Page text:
The recent decision of Pazaratz J. in J.S. v. M.M., 2016 ONSC 2179 highlights how lewd texts and images used by a party to humiliate their former spouse have no place in family law litigation.

In J.S., Pazaratz J. opens the decision stating at paragraphs 1 and 2: “Do nude pictures of parents help judges decide who should get custody? A silly question?”

Pazaratz J. then proceeds to chastise the Applicant Father for enclosing numerous images and text messages of the Respondent Mother “sexting” with another man and sending nude selfies in his Affidavit in support for a motion for temporary custody. In the Reasons for Decision, Pazaratz J. questioned how the Applicant Father’s attempt at humiliating the Respondent Mother in family helps the Court determine the children’s best interests and negatively impacts the long-term ability of the parents to work together.

While His Honour acknowledged at paragraph 12 that sometimes an embarrassing post from the past can assist the court in determining a contentious issue, the Court found at paragraphs 13 that “where behaviour is neither unusual, illegal nor disputed, there’s no need to inflame tensions by attaching texts and pictures that tell us nothing we need to know”.

In evaluating the evidence, the Court was not convinced based on the Applicant Father’s rationale for filing full-page color photographs of the nude mother in sexually provocative positions in support of his motion for temporary custody. For instance, at paragraph 27(g) Pazaratz J. held that, based on the Applicant Father’s position “…there was no need to actually attach color enlargements to his affidavit. He could have summarized his version of events in a single paragraph. All he had to do was refer to them as ‘nude selfies.’ I think most judges would have understood.”

Further, the Court was unconvinced as to the Applicant Father’s rationale for attaching numerous graphic sexual texts between the Respondent and the man she was having an affair with, finding the following as to the text’s merit at paragraph 28:

“The narrative of these texts was not terribly complex or enlightening. Brief exchanges back and forth. Light on grammar. Heavy on anatomy. The Applicant could have collectively referred to them as ‘a lengthy exchange of sexually explicit messages.’ Instead, the Applicant felt it was necessary to file about 89 full-page color enlargements of the texts. The litigation version of 50 Shades of Grey. c. What did any of this have to do with custody or access? The Applicant’s counsel speculated that the Respondent must have spent so much time ‘sexting’ in 2013, that possibly she neglected their son (the daughter was soon to be conceived).”

Despite the Applicant’s voluminous evidence regarding the Respondent Mother’s affair, Pazaratz J. held that the texts, nude photographs, and the affair had no connection to the issue with parenting. Moreover, the Applicant Father presented no evidence as to any parenting deficiency by the Respondent Mother. Perhaps most importantly, Pazaratz J. held at paragraph 29(g) that “[t]he Applicant has tried to turn this custody motion into a bit of a witch hunt: She’s done bad things. Maybe she’s a bad mother”.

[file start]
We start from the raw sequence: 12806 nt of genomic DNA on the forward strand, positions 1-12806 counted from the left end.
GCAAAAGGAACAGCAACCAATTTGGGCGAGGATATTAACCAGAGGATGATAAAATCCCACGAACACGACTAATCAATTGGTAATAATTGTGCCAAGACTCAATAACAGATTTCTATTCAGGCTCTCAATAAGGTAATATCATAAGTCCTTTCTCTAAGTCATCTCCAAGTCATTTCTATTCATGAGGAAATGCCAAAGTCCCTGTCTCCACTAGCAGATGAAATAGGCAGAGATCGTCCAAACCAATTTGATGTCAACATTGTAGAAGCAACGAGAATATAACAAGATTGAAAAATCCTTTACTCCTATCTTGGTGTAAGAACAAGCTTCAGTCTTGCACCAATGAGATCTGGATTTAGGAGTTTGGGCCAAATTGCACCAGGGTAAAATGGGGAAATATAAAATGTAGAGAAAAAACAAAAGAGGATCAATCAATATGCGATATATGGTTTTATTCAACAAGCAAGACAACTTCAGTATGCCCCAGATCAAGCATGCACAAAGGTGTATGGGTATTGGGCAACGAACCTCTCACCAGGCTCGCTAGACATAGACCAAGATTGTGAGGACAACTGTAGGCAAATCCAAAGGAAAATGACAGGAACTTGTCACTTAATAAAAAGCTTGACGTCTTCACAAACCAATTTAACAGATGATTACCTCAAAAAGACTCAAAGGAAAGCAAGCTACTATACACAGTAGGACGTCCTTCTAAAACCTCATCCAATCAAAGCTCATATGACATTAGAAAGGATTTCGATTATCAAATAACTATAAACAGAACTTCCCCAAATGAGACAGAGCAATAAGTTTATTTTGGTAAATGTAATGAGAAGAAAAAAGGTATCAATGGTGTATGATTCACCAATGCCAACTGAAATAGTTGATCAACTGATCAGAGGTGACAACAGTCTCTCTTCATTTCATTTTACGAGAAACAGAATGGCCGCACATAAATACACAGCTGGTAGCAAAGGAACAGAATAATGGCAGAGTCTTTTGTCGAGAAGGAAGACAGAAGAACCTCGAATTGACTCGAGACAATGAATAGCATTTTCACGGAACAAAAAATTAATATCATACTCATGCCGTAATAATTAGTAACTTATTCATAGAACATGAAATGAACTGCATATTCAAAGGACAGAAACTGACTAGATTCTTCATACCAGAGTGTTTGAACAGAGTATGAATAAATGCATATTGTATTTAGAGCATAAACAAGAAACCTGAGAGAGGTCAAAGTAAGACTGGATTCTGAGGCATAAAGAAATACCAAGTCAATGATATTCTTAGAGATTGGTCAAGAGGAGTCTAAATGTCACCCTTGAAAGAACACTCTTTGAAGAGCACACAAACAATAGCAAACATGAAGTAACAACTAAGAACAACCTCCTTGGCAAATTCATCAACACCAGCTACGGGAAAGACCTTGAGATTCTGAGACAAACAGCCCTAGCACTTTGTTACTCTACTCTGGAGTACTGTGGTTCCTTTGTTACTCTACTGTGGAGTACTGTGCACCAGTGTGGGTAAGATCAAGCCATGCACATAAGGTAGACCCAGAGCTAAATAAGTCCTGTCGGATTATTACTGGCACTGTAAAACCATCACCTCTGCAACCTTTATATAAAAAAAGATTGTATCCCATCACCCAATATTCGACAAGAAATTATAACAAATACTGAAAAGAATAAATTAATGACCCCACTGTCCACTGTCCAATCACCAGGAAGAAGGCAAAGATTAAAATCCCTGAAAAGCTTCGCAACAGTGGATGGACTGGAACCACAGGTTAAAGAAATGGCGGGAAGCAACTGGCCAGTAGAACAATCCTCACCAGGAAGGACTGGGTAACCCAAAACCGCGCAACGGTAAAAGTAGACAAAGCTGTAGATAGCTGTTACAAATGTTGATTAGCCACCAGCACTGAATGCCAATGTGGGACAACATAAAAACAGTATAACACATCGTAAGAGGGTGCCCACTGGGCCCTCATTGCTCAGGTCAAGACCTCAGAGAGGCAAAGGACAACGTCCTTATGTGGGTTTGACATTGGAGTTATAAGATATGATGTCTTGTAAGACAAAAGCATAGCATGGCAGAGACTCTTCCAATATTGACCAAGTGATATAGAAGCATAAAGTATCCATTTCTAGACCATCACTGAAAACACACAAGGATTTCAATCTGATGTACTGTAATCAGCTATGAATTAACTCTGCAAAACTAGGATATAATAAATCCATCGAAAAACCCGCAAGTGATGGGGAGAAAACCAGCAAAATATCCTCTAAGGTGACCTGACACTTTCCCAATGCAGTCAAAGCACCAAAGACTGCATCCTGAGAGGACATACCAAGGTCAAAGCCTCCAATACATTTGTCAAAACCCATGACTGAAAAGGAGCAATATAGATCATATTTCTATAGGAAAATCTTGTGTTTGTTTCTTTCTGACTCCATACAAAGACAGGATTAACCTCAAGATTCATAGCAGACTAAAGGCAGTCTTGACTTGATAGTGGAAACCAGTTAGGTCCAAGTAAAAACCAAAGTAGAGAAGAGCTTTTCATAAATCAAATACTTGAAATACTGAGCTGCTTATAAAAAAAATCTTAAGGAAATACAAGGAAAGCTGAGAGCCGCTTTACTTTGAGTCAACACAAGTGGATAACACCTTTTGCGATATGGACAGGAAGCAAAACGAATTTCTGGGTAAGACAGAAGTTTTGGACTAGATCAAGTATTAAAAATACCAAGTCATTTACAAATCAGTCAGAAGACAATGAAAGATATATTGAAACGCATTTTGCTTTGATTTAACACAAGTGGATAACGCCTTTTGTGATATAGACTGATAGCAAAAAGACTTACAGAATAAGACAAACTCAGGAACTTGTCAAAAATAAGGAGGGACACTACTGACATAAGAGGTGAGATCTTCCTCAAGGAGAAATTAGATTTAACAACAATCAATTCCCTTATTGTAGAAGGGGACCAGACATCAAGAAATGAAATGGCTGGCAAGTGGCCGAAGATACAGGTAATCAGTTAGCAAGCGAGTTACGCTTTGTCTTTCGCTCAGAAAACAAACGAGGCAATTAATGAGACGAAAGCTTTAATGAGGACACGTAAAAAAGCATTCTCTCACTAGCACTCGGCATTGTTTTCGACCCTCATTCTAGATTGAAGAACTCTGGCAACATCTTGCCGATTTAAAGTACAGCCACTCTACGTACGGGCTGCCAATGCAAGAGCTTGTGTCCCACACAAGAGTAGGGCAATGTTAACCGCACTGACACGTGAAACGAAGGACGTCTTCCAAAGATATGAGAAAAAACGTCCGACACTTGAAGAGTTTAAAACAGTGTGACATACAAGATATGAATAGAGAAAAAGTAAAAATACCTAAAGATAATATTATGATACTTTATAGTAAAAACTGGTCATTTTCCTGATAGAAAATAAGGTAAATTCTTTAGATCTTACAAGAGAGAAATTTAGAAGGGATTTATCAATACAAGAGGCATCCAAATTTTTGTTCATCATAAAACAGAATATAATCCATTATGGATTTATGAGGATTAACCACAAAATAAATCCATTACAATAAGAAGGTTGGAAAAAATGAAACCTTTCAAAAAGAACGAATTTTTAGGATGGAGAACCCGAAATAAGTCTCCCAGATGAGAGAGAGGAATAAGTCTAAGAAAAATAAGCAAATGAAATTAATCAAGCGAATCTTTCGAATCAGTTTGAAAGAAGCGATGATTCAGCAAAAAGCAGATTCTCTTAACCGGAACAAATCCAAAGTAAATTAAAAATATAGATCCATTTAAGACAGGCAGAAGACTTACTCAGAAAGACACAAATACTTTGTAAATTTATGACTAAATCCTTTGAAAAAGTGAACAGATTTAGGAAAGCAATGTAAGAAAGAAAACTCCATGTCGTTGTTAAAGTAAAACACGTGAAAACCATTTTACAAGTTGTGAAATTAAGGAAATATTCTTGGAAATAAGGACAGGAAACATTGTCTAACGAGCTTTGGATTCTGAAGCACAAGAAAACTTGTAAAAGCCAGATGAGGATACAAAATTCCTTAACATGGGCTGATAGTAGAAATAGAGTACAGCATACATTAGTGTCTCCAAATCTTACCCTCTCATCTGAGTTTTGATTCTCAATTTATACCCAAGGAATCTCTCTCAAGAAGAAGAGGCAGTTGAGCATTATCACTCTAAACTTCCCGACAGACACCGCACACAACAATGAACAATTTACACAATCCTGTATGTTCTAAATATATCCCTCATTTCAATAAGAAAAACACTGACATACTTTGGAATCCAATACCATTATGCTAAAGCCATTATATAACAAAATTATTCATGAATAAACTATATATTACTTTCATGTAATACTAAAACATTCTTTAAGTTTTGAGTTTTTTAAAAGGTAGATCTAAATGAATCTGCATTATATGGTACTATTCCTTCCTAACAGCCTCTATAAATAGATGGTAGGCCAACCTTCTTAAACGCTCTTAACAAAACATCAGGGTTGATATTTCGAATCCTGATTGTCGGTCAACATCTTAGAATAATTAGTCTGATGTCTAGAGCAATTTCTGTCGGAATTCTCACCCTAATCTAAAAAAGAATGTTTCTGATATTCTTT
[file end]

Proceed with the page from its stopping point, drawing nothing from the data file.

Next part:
Pazaratz J. conveyed two strong messages at paragraph 30 and 31 of his reasons for the decision with respect to this issue:

“In a number of recent decisions, this court has urged parents to take a more adult and civilized and reasonable approach to resolving custody and access disputes. Simplistically, I have tried to convey the message: Nasty doesn’t work. The mean-spirited and malicious inclusion of humiliating and completely irrelevant nude pictures and texts in this case cries out for a stronger message: Nasty won’t be tolerated.”

At paragraph 35, Pazaratz J. also made several orders to restrict the Applicant Father’s use of the photographs and texts in the future.

Pazaratz J.’s decision highlights that counsel must advise clients what can be used as evidence in Court and explain how that evidence would or would not advance the client’s matter. Moreover, the decision stresses to counsel that clients must be dissuaded from wanting to introduce evidence that may draw adverse inferences against their client and their client’s judgment. Further, the Court’s decision underscores that the submission of humiliating, scandalous and, most importantly, irrelevant information makes matters worse in the context of Family Law litigation. So if a client wishes to introduce scandalous, humiliating, and irrelevant evidence in family law litigation, you may want to review J.S. v. M.M., 2016 ONSC 2179 with them as a cautionary tale.

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Andrew Sudano

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Andrew Sudano